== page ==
Early in our career, we became fascinated with the process of developing software. Back then, we told the programmers what we wanted, and they went off to create it. Sometimes the software looked like what we had imagined, and sometimes it looked more like what the programmers imagined. It was hard to decide if the results were due to the limitations of software tools, or because the programmers created it to their design specifications.
There are three components of executing systems software: cost, time, and quality. One of our colleagues some years ago always started out the conversation with a new prospect by stating the three components, then adding, “Pick two.” His point was this: every project has constraints, and those constraints will impose themselves into one or more of those components. Need the software next week, and still want quality? Your budget just exploded. Want to keep costs down and still be ready for year-end processing? Quality will suffer. Want something incredibly complex? All you need is time and money.
It’s a fallacy whenever a software salesperson says, “Of course we can do that.” Well, of course they can! Software can create functionality to do just about anything. All they need is time and money. They’ve got the time as long as you’ve got the money. And plenty of it.
Which is why the Agile methodology is good, but it is also why it can fail. The Agile team is comprised of the technical side and the user side. The users are not adept at matching their desired functionality to the budget, and because the Agile process is based on iterations (time-boxed periods where specific functionality is designed, tested and put into production), oftentimes design components are removed so the iteration will succeed (functional software that is production-ready). Sometimes those components are put into the ‘parking lot’ for future reference, more often they are put forward into the next or a future iteration. The cost of the project expands, because the number of iterations needed to provide the functionality, both from the original estimates and from the Agile add-ons, also expand.
Our experience suggests the initial iteration scheduling anticipates certain areas of complexity, but as end-users get involved in the process, functionality that wasn’t considered a requirement at the beginning become so as each user looks to solve a particular problem or make the process ‘easier’ for themselves. Or, worst of all, the user tries to influence the design to make it more ‘familiar’, i.e., replicate the current process.
Any increase in complexity raises costs, but in every system implementation we’ve been a part, users will transition what objectively is a ‘desire’ into a ‘requirement’, regardless if it serves an actual business need. The implementation suffers, first, because it will extend the time and cost of the implementation, but second, it will provide complexity to the system that serves only a few, maybe even only one. That complexity is a hidden cost, because it will require institutional memory to maintain it, long after those users are gone.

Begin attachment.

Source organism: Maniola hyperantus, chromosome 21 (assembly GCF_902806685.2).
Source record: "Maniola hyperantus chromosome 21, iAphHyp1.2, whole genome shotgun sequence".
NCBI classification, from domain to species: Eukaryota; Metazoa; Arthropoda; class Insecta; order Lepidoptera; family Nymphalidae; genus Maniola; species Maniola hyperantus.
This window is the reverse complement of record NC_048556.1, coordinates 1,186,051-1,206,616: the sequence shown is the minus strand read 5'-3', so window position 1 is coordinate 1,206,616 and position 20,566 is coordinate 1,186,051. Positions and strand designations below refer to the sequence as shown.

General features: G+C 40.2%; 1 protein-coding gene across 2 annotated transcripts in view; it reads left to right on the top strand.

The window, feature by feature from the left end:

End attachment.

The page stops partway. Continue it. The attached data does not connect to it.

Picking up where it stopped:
Hence the question, what do you want versus what do you need? This question is THE critical step that some people miss when developing a software system using Agile, and as noted above the results can be disastrous to your budget, timeline and software product.
Someone needs to be the friendly whistleblower, to minimize the wants and focus on the needs. The ‘wants’ can become ‘needs,’ but someone who understands and is accountable for the evolving budget status must make a clear decision that that piece of functionality is appropriate and can be included in the project. Would you want to be that person?
At the start of the project, how clear is it to either the user or vendor (assuming it is purchased software), that, though the two parties start with a mutual understanding of the three components, there will come a time when only two, or, in the worst case, only one can be achieved for the remaining iterations? Who bears the responsibility for the loss of the other(s)? That’s where the tension will arise, because it inevitably comes down to time and money, or both. That’s when software implementation gets messy.
The solution often defaults to the vendor who must track every change to the original plan, and assign the impact on time and cost. This requires a great deal of vigilance! The vendor then becomes the bad guy.
And very few people want to continually be the bad guy. That kind of hyper-vigilance would drag the comradery and optimism to the point of acrimony. Every change becomes a negotiation to see who bears the cost- both explicit and implicit – the vendor or the client.
We’ve rarely seen that kind of vigilance work. There is always tension, there is always messiness. What should be a want becomes a need, and the user doesn’t see what will happen a few months down the road, while at the same time, the developer/vendor wants everyone to be happy. Being ‘done’ gets pushed down the road.
How strong is the bond between vendor and client? That will be key, because if the process is adhered to, and all the ‘costs’ are fairly and reasonably communicated, the client will get more than what they need, and the vendor will profitably get to ‘done.’
~ Bill Montei, CEO, founded Megalodon Insurance Systems with a simple yet BIG idea: provide small and mid-sized captive managers and re/insurance companies powerful policy, claims & billing management software solutions at a price that is within reach. To speak with Bill directly, please call: (800) 406-5551.